A complete and total update in Equine Dermatology, Neurology, Ophthalmology and Endocrinology with the most complete and effective academic program in the online teaching market"

This Postgraduate Certificate will review the most important aspects of dermatological, neurological, ophthalmological and endocrinological pathologies. 

Due to the frequency of these pathologies, it is important to know in depth the different therapeutic options available. In the case of a skin laceration, the objective to be achieved, whenever possible, is the primary healing of the injured tissue. The prognosis of each case will depend on the structure involved, its location and degree of involvement: the worst prognosis traumatisms are injuries affecting anatomical territories such as joints and tendons; joint injuries are relatively frequent and have a poor prognosis; tendon lacerations show a lower incidence, being injuries affecting flexor tendons those with a severe prognosis. These last two types of incidents, in the case of the sport horse, can mean the end of its sporting career and can even have a reserved vital prognosis. Good perioperative management and the use of an appropriate surgical technique will make it possible to preserve the patient's life and, in some cases, his or her return to sports practice at the previous level, since appropriate treatment will make it possible for the affected anatomical region to maintain normal functionality and for the esthetic results to be optimal.

However, there are other interventions that can be challenging for the veterinarian, such as musculoskeletal infections in general and those of bone and synovial structures in particular. In addition, viral and bacterial diseases encompass numerous pathologies that the equine veterinary clinician must know how to recognize and establish treatment guidelines. Fungal and parasitic diseases are the most frequent causes of skin disorders, and in many cases they are highly contagious between individuals, so it is important not only to identify these problems but also to establish appropriate management guidelines to prevent their spread. 

In the field of equine dermatology, one of the most common skin problems currently being observed is the allergy caused by mosquito bites, which will be studied in depth in this Postgraduate Certificate, in addition to skin neoplasms or relatively frequent pathologies in equines, which must be treated very differently depending on the definitive diagnosis, so a detailed and advanced work methodology will be established for the patient with this type of pathology, with special emphasis on the most advanced techniques for treatment.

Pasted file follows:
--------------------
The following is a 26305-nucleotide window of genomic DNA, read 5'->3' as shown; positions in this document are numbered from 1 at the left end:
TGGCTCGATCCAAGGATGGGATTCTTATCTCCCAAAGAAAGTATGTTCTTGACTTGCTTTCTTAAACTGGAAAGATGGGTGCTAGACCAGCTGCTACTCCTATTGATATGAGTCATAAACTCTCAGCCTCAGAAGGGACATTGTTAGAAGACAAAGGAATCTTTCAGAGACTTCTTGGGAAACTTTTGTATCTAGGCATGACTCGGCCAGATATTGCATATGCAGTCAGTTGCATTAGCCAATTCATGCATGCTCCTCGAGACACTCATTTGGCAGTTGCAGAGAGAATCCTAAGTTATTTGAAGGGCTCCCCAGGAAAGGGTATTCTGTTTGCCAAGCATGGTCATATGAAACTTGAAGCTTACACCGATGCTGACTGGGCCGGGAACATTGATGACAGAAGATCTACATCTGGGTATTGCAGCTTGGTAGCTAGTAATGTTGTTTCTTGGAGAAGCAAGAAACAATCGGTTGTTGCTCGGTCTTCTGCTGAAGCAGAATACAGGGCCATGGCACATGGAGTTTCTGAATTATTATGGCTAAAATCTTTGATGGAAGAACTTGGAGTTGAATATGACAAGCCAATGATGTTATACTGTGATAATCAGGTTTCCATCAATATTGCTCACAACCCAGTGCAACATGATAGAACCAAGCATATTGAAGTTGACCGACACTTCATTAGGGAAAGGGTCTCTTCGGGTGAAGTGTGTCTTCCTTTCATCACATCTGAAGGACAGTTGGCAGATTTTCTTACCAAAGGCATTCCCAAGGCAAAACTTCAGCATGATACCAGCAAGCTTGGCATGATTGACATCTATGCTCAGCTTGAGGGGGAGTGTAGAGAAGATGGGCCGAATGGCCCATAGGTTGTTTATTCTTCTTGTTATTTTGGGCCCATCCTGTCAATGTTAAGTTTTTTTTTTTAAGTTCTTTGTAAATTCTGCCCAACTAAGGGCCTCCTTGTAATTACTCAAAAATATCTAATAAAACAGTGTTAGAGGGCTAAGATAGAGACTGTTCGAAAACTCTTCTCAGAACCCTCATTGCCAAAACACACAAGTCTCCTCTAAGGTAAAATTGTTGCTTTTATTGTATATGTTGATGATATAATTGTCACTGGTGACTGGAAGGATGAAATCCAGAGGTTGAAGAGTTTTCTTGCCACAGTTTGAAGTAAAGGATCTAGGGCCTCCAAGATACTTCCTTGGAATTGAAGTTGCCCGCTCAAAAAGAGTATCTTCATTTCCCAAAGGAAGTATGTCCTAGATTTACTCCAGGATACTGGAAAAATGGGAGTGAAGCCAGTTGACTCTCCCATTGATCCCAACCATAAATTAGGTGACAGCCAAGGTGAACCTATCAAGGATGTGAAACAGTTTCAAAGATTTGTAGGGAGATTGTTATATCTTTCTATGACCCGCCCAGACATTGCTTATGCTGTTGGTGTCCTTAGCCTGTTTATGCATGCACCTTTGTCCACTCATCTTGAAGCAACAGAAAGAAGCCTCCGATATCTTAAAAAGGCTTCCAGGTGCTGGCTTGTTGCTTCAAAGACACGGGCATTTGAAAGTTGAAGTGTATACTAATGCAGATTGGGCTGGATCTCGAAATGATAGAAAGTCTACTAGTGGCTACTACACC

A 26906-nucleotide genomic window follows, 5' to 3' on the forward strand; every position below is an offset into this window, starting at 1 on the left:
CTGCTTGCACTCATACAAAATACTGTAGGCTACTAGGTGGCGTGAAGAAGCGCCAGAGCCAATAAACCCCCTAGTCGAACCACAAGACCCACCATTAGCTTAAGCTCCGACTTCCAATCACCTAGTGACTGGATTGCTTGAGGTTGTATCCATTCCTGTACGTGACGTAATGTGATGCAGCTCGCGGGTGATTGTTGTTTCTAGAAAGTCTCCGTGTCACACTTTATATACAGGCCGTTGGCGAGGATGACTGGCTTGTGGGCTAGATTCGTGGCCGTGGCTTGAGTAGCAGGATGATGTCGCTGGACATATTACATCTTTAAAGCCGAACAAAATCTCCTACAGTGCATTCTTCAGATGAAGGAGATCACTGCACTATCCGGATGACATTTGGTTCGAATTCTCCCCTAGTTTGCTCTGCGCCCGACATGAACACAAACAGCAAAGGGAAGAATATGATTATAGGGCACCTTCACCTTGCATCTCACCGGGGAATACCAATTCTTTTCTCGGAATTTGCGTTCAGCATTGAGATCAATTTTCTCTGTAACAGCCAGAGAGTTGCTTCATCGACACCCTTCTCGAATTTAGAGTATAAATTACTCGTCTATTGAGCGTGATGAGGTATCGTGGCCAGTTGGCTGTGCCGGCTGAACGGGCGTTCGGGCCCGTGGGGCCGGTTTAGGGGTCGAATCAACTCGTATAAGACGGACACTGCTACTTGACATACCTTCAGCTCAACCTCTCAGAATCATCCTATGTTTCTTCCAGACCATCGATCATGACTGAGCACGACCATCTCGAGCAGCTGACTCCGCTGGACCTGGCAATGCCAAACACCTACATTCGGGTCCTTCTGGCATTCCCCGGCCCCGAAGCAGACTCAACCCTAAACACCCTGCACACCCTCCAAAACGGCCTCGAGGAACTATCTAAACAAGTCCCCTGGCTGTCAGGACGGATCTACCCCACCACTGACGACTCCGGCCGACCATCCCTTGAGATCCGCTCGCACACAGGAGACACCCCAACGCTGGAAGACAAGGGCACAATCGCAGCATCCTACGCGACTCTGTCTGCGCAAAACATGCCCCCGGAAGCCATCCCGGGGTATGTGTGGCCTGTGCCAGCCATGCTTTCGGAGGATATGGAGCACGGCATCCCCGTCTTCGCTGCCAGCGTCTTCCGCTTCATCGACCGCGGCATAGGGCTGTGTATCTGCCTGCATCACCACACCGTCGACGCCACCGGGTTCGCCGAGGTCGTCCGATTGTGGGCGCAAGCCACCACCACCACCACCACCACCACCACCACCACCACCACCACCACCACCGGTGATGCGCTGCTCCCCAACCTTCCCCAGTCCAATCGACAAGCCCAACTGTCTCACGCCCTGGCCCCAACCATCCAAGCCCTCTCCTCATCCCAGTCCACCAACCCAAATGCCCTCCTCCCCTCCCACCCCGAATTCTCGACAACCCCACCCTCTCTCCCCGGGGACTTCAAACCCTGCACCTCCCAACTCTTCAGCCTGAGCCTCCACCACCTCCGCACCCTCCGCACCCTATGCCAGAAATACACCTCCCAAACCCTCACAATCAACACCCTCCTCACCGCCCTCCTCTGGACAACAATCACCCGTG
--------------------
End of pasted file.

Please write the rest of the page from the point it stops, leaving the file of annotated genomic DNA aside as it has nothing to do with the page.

Join the elite, with this highly effective program and open new paths to your professional progress"

This Postgraduate Certificate in Dermatological, Endocrine, Blood and Nutritional Disorders of the Horse includes the most complete and up-to-date Educational program on the market. The most important features include: 

  • The development of case studies presented by experts in equine medicine
  • The graphic, schematic, and eminently practical contents with which they are created, provide scientific and practical information on the disciplines that are essential for professional practice
  • Practical exercises where self-assessment can be used to improve learning
  • Special emphasis on innovative methodologies in dermatological, endocrine, blood and nutritional disorders of the horse
  • Theoretical lessons, questions to the expert, debate forums on controversial topics, and individual reflection assignments
  • Content that is accessible from any fixed or portable device with an Internet connection

A complete Academic program that will allow you to acquire the most advanced knowledge in all the areas of intervention of the equine veterinarian"

Its teaching staff includes professionals from the veterinary field, who contribute their work experience to this program, in addition to renowned specialists from prestigious reference societies and universities. 

Its multimedia content, developed with the latest educational technology, will provide professionals with situated and contextualized learning, that is, a simulated environment that will provide immersive study set up to train them in real-life situations. 

This program is designed around Problem Based Learning, whereby the specialist must try to solve the different professional practice situations that arise during the academic year. For this purpose, the professional will be assisted by an innovative interactive video system developed by renowned and experienced experts in orthopedic diseases. 

With a methodological design based on proven teaching techniques, this innovative program will take you through different teaching approaches to allow you to learn in a dynamic and effective way"

Our innovative telepractice concept will give you the opportunity to learn through an immersive experience, which will provide you with a faster integration and a much more realistic view of the contents: “learning from an expert”


The contents have been developed by different experts, with a clear purpose: to ensure that our students acquire each and every one of the skills necessary to become true experts in this field. 

A complete and well-structured program that will take you to the highest standards of quality and success.  

A comprehensive teaching program, structured in well-developed teaching units, oriented towards learning that is compatible with your personal and professional life"

Module 1. Hematopoietic System, Immunology and Nutrition